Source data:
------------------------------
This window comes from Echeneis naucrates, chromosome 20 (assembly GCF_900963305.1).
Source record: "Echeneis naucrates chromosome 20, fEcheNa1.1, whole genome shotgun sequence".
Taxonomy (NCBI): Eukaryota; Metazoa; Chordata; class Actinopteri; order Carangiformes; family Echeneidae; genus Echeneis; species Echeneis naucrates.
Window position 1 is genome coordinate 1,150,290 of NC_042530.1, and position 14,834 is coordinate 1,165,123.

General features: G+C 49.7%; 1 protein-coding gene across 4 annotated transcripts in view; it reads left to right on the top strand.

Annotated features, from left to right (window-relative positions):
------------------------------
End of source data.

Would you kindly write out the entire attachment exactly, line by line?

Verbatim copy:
This window comes from Echeneis naucrates, chromosome 20 (assembly GCF_900963305.1).
Source record: "Echeneis naucrates chromosome 20, fEcheNa1.1, whole genome shotgun sequence".
Taxonomy (NCBI): Eukaryota; Metazoa; Chordata; class Actinopteri; order Carangiformes; family Echeneidae; genus Echeneis; species Echeneis naucrates.
Window position 1 is genome coordinate 1,150,290 of NC_042530.1, and position 14,834 is coordinate 1,165,123.

General features: G+C 49.7%; 1 protein-coding gene across 4 annotated transcripts in view; it reads left to right on the top strand.

Annotated features, from left to right (window-relative positions):